Marcelina Wellmer

Blick introduces Marcelina Wellmer, a multimedia artist from Poland, who expresses herself through the exchanges between technology, people and random situations. She explores our society through these relationships in different media, sound and architecture, altogether creating a complex interactive environment.

She inverts our society mantra that “everything has to be useful at all costs,” by giving new life to obsolete objects, creating new games to be played and forming new connections.

With a special colorful aesthetic and a surrealistic approach, Wellmer opens new perspectives and meaningful contexts. The space is intertwined with the object, the physical thing with the mental structures, trying to research the possibility of being.

The unpredictable plays a big role in her work. To some people, it’s seems like she tries to humanize the machine by applying errors, making the audience part of the discovery process.




Cecilia Caliari: Where do you find your inspiration and what is the best way for you to translate your ideas with your chosen media?

Marcelina Wellmer: I studied painting and video in Poland. During this time I also did a lot of VJing for Electronic and Techno DJs and became used to technical hardware: video mixers, projectors and so on.

In the working process I made a lot of mistakes because I was a self-educated person in this technological area. As an artist I started to experiment with the possibilities of this media and its limits.

Later on I thought about the possibilities of how I could mix my experience of video and painting because I loved them both, so I started to research the connections and disconnections between analog and digital media. In this process I found the ideas for the works by just using the very own characteristics of each of those media, for example the time aspect of video or the shear physical presence of oil pigments.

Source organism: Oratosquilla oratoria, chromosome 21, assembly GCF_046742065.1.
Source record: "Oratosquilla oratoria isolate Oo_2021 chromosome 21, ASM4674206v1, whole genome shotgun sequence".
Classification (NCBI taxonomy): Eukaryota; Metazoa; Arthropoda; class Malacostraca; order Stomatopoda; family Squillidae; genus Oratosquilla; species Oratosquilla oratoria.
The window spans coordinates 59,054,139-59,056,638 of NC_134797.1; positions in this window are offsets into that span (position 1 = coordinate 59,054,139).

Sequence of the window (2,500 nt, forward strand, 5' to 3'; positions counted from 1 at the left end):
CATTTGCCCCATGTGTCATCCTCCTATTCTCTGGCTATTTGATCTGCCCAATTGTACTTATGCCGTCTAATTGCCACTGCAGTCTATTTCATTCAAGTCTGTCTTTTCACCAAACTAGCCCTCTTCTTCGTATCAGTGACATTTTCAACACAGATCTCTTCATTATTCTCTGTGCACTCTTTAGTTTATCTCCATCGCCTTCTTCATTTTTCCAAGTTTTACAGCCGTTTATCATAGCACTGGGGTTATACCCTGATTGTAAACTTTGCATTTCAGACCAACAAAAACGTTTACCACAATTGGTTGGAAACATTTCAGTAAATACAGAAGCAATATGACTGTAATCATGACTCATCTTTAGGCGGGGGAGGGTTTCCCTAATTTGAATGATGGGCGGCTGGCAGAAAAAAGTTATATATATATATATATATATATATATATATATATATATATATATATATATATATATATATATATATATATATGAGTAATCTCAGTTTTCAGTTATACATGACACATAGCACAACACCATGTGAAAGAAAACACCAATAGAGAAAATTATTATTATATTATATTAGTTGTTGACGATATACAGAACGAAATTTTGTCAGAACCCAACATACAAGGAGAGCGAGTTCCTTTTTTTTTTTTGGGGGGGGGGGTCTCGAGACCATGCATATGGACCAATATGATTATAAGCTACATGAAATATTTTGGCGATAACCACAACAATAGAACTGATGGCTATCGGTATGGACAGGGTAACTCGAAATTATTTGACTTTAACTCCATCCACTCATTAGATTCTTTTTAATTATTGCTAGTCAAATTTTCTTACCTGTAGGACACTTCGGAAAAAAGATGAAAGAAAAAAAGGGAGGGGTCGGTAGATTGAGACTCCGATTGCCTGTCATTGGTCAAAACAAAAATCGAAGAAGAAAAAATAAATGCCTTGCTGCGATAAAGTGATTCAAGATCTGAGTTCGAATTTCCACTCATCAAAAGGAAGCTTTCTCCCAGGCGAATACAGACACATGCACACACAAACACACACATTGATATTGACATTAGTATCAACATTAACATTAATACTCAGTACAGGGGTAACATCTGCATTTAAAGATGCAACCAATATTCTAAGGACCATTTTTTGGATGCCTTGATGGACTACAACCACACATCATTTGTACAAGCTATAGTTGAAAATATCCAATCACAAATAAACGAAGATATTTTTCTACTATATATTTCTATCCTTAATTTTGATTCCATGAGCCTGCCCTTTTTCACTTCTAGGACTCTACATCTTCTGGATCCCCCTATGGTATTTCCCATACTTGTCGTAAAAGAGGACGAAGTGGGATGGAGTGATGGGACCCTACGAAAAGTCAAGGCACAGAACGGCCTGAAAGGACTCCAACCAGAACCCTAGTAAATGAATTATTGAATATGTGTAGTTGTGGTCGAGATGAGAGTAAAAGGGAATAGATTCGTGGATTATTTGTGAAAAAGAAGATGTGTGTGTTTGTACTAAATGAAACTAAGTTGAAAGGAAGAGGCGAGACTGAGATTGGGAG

CC: There’s a big part of your work which connects technical elements and the generation of errors from random situations. How do you feel in this society where most of all technology, has to be useful and has to produce something?

MW: People have been producing useful technological devices for a long time, but they also use them for playful things. Today, technology also produces a lot of dreams. Often the dream leads only to the next gadget. To break this i’m searching more for the shadow in these products than for their actual purpose. Also as an artist, in the end I don’t want to be over productive, so to stay at the point where doing or making art will still be against being useful.



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CC: In your work, you put analog and digital together, the virtual world and physical one. What does this perception mean for you?

MW: For me perception is not only about what we can hear, see, smell and touch. First and foremost perception is formulated in our mind in form of expectations from reality. We have some programs in our head that try to predict things and at the end we can be really surprised by works of art because they’re doing something different than we expected. So for example, in my series “RGB” lots of people were very interested and also irritated about what the real object was; what was actually painted and what was projected. They couldn’t catch the fading colors so it was understandable that many people had questions about it. This clash of the media was a little break in their perception. The audience is surprised when they don’t know what the source is for the presented object. They have this normal process that they go through, for example what’s the source of what they are seeing now and what does it mean. By switching between media you can bring the perception to some new, refreshing and exciting sensuality. So for me, this playfulness in the artworks is important to force us out of that habit to predict things.